The Pennsylvania Department of Environmental Protection released study results on short-term air quality from Marcellus Shale drilling operations, but some question the usefulness of the study. The Allegheny Front's Ilana Yergin has more on this and an update from the Marcellus Shale Advisory Commission.
YERGIN: The DEP did air quality testing between August and December last year, downwind of four drilling operations in Northcentral Pennsylvania. Their analysis found low levels of methane, ethane, propane and butane - some of the main components of natural gas - as well as other compounds. DEP Secretary Mike Krancer said that emission levels found should not be quote "of concern to the health of residents living and working near these operations" end quote. The DEP also said the levels are consistent with air monitoring in other regions.
The DEP admitted that since the testing was done over a short period of time and with limited sampling, it cannot be used to study the cumulative impact of drilling on air quality. And Joseph Minott, the executive director of the Clean Air Council, said these results have limited use.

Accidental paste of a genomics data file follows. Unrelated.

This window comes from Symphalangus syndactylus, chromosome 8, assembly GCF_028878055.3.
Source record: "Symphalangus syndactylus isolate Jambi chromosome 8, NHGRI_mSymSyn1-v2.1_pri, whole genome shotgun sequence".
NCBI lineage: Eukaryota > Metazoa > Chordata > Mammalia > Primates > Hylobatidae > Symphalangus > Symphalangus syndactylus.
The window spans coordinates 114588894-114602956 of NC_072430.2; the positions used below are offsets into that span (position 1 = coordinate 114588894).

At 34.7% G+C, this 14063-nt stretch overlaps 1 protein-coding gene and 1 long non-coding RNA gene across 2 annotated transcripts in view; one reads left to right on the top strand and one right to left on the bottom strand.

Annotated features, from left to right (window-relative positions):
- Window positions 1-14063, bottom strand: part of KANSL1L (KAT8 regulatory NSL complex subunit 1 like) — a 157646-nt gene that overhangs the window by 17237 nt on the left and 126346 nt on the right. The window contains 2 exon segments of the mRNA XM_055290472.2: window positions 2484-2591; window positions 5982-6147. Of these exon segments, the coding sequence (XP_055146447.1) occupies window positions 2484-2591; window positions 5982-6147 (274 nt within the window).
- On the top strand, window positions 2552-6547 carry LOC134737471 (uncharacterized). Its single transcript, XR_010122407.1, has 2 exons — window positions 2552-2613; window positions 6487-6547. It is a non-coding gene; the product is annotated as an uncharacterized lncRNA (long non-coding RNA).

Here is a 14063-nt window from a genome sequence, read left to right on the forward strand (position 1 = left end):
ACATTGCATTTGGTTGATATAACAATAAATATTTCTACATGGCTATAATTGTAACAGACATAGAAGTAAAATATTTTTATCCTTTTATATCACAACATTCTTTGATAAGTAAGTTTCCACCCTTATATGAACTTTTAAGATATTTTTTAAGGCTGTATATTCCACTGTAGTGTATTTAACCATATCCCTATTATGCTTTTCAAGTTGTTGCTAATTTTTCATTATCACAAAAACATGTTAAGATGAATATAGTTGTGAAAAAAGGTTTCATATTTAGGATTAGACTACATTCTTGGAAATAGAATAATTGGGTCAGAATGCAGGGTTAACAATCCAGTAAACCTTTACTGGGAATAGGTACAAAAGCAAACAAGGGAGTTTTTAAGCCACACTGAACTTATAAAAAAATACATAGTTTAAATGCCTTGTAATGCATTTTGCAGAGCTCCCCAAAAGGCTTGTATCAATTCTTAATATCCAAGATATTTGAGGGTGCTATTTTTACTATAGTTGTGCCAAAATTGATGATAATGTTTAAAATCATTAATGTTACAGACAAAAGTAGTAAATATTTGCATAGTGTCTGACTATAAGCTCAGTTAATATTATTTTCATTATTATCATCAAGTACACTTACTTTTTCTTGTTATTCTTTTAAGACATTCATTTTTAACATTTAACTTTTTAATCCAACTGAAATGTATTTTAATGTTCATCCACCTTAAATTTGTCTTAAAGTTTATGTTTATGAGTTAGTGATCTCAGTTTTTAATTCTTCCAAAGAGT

MINOTT: I think that we need to be really careful not to draw too many conclusions from the very limited short term sampling that DEP has done. Weíre still looking at the results but frankly it was done over such a short period of time that you canít draw any major conclusions from it.
YERGIN: In Harrisburg, Governor Tom Corbettís Marcellus Shale Advisory Commission had its third meeting on May 20. Kathryn Klaber, president of the Marcellus Shale Coalition, debriefed the commission on the array of local ordinances regulating the drilling industry across the state. She argued that there should be clearer and more consistent regulation statewide. Senate President Pro Tem Joe Scarnati's proposed impact fee touches on this issue. He would deny local governments part of the fee revenue if they have what he considers to be an excessively strict ordinance.
Kip Allen, a member of the commission and President of the Pennsylvania League of Cities and Municipalities, said that although it would be interesting to look at statewide regulation, he's uncertain of the practicality.
KIP ALLEN: It is a local zoning ordinance so I'm not too sure that one size always fits all as much as we we might like it to. There maybe could be some general guidelines that people should try to either adhere to or move in the direction of but as of right now I don't think they've been established.
YERGIN: The commission has two more scheduled meetings before the governor's July 22 deadline for a recommendation.
For the Allegheny Front, I'm Ilana Yergin.